Mali gives military personnel key government posts
The interim president of Mali has announced a new government, giving key posts to three military personnel.
The military representatives have been appointed ministers for defence, internal security and the interior.
Soldiers ousted the democratically elected government in a coup just over a month ago.
Coup leaders agreed to hand control to an interim president, Diouncounda Traore, who has been tasked with overseeing a timetable for elections.
The deal was struck with the West African regional organisation Ecowas which wants to ensure a return to a democratically elected government.
But the leader of the junta, Capt Amadou Sanogo, has insisted his military committee "will continue to play a supervisory role until new elections are held," Bamako journalist Martin Vogl told the BBC.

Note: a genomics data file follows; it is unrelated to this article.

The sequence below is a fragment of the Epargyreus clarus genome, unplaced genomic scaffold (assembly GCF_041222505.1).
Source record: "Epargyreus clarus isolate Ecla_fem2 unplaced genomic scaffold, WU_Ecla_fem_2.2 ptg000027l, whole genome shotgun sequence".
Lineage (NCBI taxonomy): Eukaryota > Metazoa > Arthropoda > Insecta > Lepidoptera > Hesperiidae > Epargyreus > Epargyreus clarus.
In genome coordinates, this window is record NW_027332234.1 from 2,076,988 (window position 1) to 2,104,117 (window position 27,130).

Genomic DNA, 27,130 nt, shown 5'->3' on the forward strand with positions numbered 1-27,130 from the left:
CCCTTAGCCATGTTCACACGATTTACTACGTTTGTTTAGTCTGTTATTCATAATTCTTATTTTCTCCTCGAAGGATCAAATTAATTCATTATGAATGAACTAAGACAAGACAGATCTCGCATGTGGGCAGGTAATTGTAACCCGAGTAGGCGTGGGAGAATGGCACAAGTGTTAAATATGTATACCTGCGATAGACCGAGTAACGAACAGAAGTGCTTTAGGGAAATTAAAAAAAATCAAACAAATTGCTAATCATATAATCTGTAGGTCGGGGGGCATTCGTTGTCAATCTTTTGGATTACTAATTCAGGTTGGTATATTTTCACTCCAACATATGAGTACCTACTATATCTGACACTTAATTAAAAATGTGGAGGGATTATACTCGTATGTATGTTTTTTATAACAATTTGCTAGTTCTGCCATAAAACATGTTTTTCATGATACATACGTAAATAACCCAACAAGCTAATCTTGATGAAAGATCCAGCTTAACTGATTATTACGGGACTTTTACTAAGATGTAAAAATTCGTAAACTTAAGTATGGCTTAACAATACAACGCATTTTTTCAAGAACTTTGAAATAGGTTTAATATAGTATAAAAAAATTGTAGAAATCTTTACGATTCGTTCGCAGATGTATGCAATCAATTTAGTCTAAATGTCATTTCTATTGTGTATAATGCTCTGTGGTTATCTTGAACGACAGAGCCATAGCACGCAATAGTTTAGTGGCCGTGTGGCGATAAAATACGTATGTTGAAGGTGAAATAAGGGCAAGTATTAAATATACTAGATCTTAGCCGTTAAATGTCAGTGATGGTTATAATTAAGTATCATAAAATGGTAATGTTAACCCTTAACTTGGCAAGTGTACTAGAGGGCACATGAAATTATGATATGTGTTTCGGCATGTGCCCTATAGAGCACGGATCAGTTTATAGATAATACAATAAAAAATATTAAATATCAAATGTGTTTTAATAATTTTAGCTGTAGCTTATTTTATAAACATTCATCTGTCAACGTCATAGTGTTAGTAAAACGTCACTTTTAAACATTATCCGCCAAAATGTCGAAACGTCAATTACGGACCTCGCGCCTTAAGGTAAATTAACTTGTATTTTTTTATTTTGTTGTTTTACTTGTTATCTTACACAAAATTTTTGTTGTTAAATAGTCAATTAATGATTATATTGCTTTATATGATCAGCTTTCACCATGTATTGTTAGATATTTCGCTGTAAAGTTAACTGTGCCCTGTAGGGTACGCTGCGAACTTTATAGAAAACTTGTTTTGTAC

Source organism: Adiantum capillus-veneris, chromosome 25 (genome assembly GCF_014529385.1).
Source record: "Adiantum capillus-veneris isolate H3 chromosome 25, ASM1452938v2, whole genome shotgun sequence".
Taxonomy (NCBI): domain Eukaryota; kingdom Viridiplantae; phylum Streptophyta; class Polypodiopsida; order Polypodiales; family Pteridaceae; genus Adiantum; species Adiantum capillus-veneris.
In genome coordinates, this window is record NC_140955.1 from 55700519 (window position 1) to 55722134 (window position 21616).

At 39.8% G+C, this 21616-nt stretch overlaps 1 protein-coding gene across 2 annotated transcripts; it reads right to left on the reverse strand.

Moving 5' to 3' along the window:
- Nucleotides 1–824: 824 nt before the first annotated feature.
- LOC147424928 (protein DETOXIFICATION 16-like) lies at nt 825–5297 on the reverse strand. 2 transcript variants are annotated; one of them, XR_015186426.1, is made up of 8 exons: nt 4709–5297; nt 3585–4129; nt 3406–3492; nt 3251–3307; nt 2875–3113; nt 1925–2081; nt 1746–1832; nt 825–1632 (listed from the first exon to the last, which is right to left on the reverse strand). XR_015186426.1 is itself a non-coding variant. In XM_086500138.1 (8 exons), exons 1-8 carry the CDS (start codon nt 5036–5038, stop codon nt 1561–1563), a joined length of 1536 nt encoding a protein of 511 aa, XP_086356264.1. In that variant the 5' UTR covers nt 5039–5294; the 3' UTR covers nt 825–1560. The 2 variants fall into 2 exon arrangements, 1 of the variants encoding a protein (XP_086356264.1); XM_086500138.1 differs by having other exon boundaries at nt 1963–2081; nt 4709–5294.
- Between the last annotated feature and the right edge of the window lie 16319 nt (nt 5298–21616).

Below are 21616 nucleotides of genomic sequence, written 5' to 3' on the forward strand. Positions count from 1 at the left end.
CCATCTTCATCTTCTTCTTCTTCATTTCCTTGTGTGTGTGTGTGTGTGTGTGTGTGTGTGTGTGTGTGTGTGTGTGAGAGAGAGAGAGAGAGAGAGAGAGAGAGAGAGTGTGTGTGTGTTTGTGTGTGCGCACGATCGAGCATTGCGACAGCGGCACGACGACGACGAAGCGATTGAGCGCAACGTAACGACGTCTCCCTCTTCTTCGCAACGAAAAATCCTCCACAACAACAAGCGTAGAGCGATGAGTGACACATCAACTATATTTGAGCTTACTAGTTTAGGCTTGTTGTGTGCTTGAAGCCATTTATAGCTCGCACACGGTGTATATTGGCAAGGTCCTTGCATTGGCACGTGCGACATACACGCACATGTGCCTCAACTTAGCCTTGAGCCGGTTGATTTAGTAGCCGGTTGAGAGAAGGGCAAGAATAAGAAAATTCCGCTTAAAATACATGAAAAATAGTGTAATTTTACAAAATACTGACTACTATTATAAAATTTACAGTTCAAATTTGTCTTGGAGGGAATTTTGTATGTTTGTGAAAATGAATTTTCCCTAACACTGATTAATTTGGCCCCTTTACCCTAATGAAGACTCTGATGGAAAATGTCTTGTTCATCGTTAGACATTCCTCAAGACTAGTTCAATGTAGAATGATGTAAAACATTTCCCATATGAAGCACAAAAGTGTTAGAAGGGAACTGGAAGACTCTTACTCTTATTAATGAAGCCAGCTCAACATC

Mr Traore and his prime minister, Cheick Modibo Diarra, have appointed 24 ministers in total, none of whom were part of the old government.
It is not known how long they will serve or when elections will take place.
The government's biggest challenge is to resolve the crisis in the north of Mali, where Tuareg and Islamist rebels have seized an area larger than France.
The Malian soldiers who carried out the coup said they did so because the elected government had been incompetent in dealing with the Tuareg rebellion.
But during the power vacuum that ensued the rebels took control of an area they call Azawad.
Mali's former leader who was ousted in the coup, Amadou Toumani Toure, later fled with his family to neighbouring Senegal.
Mr Toure was hailed for ending years of military rule and handing power to civilians after organising elections in 1992. He was later elected to power himself.